By Arielle Kass, Atlanta Journal Constitution
Drug manufacturers, distributors, doctors accused in epidemic.
Fulton officials on Monday filed suit against more than two dozen drug manufacturers, distributors and doctors, accusing them of causing an ongoing opioid crisis that has killed hundreds of people in that county alone.
It’s the first such lawsuit in Georgia, though more than 100 others have been filed by cities, counties and state governments nationwide. The United States is in the grip of what the federal government described as an epidemic, with 91 Americans dying every day from an opioid overdose in 2015, according to the Centers for Disease Control and Prevention.
Fulton County has had more opioid deaths than any other county in the state. So far this year, 61 people have died. There were 154 deaths last year, and 104 in 2015. District Attorney Paul Howard said Narcan, a drug that can reverse the effects of an overdose, has been administered 340 times in the last 12 months.
Paul Napoli, an attorney representing the county, said the suit took on manufacturers, distributors and doctors so no one could pass the blame. The breadth of the suit, he said, gives the county a better chance of success.
“It’s like whack-a-mole,” he said. “You really have to hit it at all angles.”
The lawsuit is reminiscent of the tack local governments took against tobacco companies. The county accuses the drug manufacturers, distributors and others of being a public nuisance, as in the tobacco cases. The suit also accused them of fraud for marketing opioids as solutions to chronic pain, and of negligence in not reporting suspicious orders. Since 2007, no distributor refused to ship opioids to any Fulton County pharmacy, even as there was “an alarming and suspicious rise in the ordering of opioid pain medications by retailers throughout Fulton County.”
Dick Anderson, the Fulton County manager, said the suit would help with the “mounting pressure” needed to get drug companies to curtail their practices. If the county does get money from the case, it can use it to help residents through recovery, he said.
“We want to be responsive to this,” Anderson said.
Napoli Shkolnik, the New York firm representing Fulton, has filed suits in 40 other cities and counties, and is working on other suits in metro Atlanta.
The lawsuit does not specify a dollar amount, but asks that Fulton County be reimbursed for expenses related to the crisis. The county asserts that it “has been forced to expend exorbitant amounts of money” because of corporate greed.
“Fulton County has experienced economic costs directly related to the opioid epidemic, including Medicaid costs, law enforcement, judicial, foster care, Narcan costs, loss of productivity and various other costs directly caused by the actions of the defendants,” the suit said. The county has spent “millions of dollars each year in its efforts to combat the public nuisance created by Defendants’ deceptive marketing campaign.”
Napoli said the CDC estimated opioids cost Georgia $450 million in 2007. Since then, that number has only grown.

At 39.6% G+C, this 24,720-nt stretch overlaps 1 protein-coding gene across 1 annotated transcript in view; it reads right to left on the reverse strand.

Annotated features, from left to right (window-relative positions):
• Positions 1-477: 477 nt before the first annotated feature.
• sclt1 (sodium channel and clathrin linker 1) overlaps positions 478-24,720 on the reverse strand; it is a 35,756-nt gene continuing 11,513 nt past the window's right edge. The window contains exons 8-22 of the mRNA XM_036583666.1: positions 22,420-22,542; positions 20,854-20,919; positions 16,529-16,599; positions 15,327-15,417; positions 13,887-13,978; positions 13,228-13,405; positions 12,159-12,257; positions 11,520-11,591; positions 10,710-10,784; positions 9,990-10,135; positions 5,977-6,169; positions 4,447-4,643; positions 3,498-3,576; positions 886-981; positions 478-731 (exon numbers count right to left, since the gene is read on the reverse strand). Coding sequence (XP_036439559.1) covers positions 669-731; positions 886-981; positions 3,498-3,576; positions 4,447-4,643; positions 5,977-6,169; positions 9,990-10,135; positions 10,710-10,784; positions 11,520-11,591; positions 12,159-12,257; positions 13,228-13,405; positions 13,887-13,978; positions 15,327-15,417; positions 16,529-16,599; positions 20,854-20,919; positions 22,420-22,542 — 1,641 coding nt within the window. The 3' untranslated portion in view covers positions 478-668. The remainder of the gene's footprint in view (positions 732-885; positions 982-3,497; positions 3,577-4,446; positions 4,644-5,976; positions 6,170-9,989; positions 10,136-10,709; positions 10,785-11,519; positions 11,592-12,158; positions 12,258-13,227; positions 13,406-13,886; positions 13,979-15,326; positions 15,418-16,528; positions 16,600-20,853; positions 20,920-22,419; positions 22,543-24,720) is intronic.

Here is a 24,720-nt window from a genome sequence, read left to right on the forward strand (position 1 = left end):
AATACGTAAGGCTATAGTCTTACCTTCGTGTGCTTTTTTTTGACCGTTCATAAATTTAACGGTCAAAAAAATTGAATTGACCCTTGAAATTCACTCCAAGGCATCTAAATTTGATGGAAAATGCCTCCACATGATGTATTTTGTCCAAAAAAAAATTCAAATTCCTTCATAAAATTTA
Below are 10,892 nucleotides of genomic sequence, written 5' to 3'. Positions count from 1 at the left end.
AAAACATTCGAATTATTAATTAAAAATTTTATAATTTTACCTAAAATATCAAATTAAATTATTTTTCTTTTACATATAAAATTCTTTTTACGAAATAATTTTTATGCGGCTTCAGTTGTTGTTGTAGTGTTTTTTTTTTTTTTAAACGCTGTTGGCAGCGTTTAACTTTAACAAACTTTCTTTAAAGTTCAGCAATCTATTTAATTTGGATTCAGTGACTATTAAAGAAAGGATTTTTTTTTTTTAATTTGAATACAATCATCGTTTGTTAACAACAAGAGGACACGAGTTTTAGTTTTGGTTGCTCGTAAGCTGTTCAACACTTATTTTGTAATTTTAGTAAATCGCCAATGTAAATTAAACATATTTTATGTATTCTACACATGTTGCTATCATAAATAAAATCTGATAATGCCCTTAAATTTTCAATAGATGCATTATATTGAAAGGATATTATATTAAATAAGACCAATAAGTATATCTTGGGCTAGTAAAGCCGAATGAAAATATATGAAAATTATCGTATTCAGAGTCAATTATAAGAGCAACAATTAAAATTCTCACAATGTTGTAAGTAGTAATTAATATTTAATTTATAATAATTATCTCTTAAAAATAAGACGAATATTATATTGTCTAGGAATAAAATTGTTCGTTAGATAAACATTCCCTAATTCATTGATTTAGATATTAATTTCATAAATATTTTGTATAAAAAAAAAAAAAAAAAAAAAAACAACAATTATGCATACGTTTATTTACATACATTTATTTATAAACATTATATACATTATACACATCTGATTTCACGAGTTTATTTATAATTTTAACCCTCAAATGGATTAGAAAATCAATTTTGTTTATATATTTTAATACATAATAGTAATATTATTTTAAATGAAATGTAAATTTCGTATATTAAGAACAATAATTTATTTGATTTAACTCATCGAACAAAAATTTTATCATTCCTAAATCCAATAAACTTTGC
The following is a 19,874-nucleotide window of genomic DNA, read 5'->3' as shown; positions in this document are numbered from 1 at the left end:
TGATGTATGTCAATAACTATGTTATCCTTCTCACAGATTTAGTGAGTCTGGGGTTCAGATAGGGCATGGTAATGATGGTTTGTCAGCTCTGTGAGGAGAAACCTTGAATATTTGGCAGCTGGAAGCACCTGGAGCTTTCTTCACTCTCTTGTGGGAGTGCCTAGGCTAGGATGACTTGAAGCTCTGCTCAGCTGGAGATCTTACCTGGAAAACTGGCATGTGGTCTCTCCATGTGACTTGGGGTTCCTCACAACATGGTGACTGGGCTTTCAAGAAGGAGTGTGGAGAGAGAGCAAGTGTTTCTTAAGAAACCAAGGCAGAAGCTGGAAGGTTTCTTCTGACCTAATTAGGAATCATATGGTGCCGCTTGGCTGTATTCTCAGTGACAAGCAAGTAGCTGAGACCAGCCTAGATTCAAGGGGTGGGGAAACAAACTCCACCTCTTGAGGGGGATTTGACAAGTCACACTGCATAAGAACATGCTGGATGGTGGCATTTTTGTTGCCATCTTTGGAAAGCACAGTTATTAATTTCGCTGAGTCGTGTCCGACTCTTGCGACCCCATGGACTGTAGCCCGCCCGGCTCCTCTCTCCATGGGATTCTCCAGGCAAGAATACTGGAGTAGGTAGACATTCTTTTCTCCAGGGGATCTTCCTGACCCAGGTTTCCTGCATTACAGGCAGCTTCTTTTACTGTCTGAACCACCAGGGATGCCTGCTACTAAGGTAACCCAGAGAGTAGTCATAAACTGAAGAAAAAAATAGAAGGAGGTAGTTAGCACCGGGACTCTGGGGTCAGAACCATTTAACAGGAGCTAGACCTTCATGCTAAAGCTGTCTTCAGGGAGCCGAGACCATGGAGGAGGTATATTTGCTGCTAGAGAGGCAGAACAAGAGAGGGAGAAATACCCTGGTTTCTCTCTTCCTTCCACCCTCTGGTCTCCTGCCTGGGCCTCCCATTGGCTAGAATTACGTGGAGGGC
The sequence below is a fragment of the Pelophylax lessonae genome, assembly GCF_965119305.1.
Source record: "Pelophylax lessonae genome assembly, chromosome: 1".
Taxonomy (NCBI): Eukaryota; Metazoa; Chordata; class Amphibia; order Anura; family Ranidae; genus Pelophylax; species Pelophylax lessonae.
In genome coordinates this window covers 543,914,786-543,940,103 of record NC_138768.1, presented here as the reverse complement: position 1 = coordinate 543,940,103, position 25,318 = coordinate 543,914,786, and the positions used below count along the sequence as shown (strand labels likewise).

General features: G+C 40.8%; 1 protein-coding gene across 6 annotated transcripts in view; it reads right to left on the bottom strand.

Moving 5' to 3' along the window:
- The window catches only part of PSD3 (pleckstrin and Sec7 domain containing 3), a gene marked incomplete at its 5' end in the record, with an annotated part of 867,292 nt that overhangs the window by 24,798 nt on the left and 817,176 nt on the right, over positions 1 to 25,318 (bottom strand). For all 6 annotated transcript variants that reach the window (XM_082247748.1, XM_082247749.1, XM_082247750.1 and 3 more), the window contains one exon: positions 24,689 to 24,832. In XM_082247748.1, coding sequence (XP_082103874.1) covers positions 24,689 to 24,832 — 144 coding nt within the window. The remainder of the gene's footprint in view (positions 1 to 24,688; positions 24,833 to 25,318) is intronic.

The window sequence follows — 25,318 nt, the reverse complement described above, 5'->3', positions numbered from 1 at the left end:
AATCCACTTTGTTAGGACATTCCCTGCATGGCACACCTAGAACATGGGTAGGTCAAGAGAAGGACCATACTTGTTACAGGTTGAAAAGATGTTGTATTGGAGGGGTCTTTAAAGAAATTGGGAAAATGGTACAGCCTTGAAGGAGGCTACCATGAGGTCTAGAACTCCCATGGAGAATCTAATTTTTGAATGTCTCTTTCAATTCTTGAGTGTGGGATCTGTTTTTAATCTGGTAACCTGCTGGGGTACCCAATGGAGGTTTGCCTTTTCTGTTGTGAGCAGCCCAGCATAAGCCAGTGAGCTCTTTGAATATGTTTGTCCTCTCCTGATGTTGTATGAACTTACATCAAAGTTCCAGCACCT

“The only way you can affect change is their wallet,” said Shayna Sacks, an attorney with Napoli Shkolnik.
The county will not spend any money on the case. Bob Ellis, the vice chairman of the county commission, said he thinks the county’s case is strong and it is time industry officials are “held accountable for their actions.”
“I don’t think we’re going to lose this lawsuit,” he said.
Ellis and County Commissioner Liz Hausmann said the lawsuit is necessary in order for something to change.
“We want people to stop dying,” Hausmann said.
There are 31 parties named in the suit, including drug manufacturers like Purdue, which makes OxyContin, and distributors like McKesson. When parent companies and subsidiaries are taken into account, the county has effectively sued 20 different groups it says are responsible for creating the opioid crisis.
The drug manufacturers, distributors and others knew that opioids were addictive and subject to abuse, especially when prescribed for chronic pain, but set out to convince doctors they were not, and to encourage an increase in prescriptions, the suit said.
In 2012, the suit said, the drugs generated $8 billion in revenue as health care workers wrote 259 million prescriptions for opioid painkillers.
Roderick Edmond, a doctor and an attorney on the case, said people who received painkiller prescriptions after getting their wisdom teeth pulled were ending up shooting heroin in the Bluff, a notorious area where residents often go for drugs.
“We’re at a tipping point with this epidemic,” Ellis said, saying police, jails, morgues and medical examiners’ offices have been taxed nationwide.
Filing in Fulton County State Court, Napoli and Edmond said, will allow them to have locally elected judges and jurors who live in the area decide the case. Edmond said the process would take years.
“We don’t control when they say uncle, but we’re in it 100 percent to the end,” he said.